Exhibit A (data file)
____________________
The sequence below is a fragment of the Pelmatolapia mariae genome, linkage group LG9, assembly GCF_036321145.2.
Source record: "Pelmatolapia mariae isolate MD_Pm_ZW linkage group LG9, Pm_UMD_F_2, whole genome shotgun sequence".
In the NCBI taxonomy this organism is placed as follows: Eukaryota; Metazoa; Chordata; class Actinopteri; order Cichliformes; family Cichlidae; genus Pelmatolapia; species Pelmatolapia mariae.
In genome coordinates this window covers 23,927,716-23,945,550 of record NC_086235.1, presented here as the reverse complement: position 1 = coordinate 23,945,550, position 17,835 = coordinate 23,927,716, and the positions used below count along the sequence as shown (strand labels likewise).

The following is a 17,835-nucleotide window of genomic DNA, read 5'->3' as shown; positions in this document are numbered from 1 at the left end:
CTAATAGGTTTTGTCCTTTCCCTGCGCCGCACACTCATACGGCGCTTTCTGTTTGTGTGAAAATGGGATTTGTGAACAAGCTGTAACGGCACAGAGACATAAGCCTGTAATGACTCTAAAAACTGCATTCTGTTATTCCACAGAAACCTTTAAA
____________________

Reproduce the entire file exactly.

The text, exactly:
The sequence below is a fragment of the Pelmatolapia mariae genome, linkage group LG9, assembly GCF_036321145.2.
Source record: "Pelmatolapia mariae isolate MD_Pm_ZW linkage group LG9, Pm_UMD_F_2, whole genome shotgun sequence".
In the NCBI taxonomy this organism is placed as follows: Eukaryota; Metazoa; Chordata; class Actinopteri; order Cichliformes; family Cichlidae; genus Pelmatolapia; species Pelmatolapia mariae.
In genome coordinates this window covers 23,927,716-23,945,550 of record NC_086235.1, presented here as the reverse complement: position 1 = coordinate 23,945,550, position 17,835 = coordinate 23,927,716, and the positions used below count along the sequence as shown (strand labels likewise).

The following is a 17,835-nucleotide window of genomic DNA, read 5'->3' as shown; positions in this document are numbered from 1 at the left end:
CTAATAGGTTTTGTCCTTTCCCTGCGCCGCACACTCATACGGCGCTTTCTGTTTGTGTGAAAATGGGATTTGTGAACAAGCTGTAACGGCACAGAGACATAAGCCTGTAATGACTCTAAAAACTGCATTCTGTTATTCCACAGAAACCTTTAAA